AT THE END OF THE DAY yesterday, I took time to add up what I'd managed to get done during the course of the day. I didn't do this while sitting at a window looking at a sunset, though I certainly could have. Like so much of my life, this reflection was conducted while I sat looking at my 22-inch flatscreen monitor.
I have a good friend with whom I've exchanged emails regularly for about six years now. When I was going through a divorce, she was by my side every step of the way, even though she lived in Chicago and I was outside of Seattle. There were stretches when we emailed each other a dozen times a day; if she didn't hear from me for more than a few hours, she'd check in. Maybe I would have made it through the divorce without her, but I'm not quite sure how.
These days she's busy with a new business and I am not in crisis, so we are more likely to exchange emails in little flurries that occur only every few days. But if she doesn't hear from me for a while, she still checks in (everybody should be lucky enough to have a friend who is part Mother Hen). Yesterday I got one of those emails, and in response I just tried to describe what my day had consisted of. The description went something like this:
I sent a post to my gardening blog with a revised version to the Native Gardeners elist I own, and sent an email to an interested party to let him know about the new post. I sorted through the huge numbers of emails that come into my various inboxes, looked over a garden design that a friend here is doing and commented on it, responded to an inquiry from another blogger about a topic she's interested in writing about, thanked the same blogger for making some very useful how I could market my blog better, suggested to her that she might want to check out Blogher.org (organization for women bloggers), checked out a blog that another friend (also a blogger) emailed me about and ended up following a link to a website that I ended up joining (global-mindshift.org), then signed up for an online tutorial that starts on the 17th, then emailed another friend about that because I thought she might be interested in it. My housemate actually used the telephone today (voice: the new paper) to call a family member, but she needs a website for her business so they ended up talking about that, and I took the phone for a few seconds to tell her about Lunar Pages. I also filled in some government paperwork online, paid the fees online, put together almost the entire package for mailing (paper: the new cave wall) tomorrow, and used the Internet to help another friend figure out how to get his car registered in a state he's moving to. And of course I answered that "checking in" email from my dear friend.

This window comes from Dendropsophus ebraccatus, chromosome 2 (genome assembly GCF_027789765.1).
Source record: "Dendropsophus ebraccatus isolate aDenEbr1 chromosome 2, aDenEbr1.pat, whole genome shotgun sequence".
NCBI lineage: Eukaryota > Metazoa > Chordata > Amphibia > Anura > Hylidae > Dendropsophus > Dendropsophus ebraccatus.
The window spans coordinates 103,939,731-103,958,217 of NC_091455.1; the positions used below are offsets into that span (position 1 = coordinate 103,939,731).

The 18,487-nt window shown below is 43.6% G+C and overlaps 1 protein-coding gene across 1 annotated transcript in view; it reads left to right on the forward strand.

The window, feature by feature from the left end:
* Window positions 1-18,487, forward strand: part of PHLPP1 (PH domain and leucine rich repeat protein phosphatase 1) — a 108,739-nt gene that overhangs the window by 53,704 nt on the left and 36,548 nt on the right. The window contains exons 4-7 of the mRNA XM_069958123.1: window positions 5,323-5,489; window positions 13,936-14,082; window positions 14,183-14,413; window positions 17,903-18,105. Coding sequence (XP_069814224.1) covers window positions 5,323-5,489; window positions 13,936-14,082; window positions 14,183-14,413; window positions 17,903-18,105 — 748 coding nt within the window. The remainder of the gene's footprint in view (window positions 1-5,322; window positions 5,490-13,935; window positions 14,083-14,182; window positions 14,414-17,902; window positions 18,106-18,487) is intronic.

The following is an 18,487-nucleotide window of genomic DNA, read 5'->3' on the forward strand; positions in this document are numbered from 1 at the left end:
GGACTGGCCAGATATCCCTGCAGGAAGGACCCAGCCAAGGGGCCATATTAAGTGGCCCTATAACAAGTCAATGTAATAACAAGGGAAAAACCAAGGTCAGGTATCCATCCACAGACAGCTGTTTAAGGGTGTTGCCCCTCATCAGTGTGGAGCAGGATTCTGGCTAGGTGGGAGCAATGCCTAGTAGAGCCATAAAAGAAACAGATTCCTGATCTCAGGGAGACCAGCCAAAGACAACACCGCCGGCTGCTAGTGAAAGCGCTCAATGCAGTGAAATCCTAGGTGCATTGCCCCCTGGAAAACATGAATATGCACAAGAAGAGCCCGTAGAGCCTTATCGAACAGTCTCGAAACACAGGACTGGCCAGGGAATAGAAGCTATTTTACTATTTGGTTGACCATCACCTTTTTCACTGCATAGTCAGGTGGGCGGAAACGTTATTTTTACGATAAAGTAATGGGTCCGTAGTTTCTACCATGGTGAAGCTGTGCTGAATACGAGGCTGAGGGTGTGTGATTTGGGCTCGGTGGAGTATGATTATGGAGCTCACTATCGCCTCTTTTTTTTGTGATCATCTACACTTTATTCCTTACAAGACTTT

Somewhere in there I did actually get up from the computer to walk the dogs and talk to my partner in person. (It’s a wonder we don’t conduct all of our interactions by email even though our desks are 5 feet apart.) We even shared a meal. (Actual fish, not an email in sight.) But I spent a lot of time functioning as a sort of relay switch, passing information from one place to another. Not surprisingly, at the end of the day I didn't really have much sense of having accomplished much. I'm beginning to think that big part of the appeal of blogging is that at least, if you blog about what you're doing, you make a record of it. And that in turn makes it feel as though you actually did do something. Human consciousness seems to have trouble regarding anything as real until it's been recorded somewhere: That's why we take pictures of things instead of just looking at them.
But the question is, Did I do anything? Answer: yes and no. Individually, I didn't do much. But as a tiny part of the hive mind that seems to be developing on the Internet, I did my bit. I relayed information, I made connections, I was a good little neuron in a giant mind that, we can only hope, is going to be a lot smarter than its parts. I bet neurons also get to the end of the day and ask themselves, What did I get done?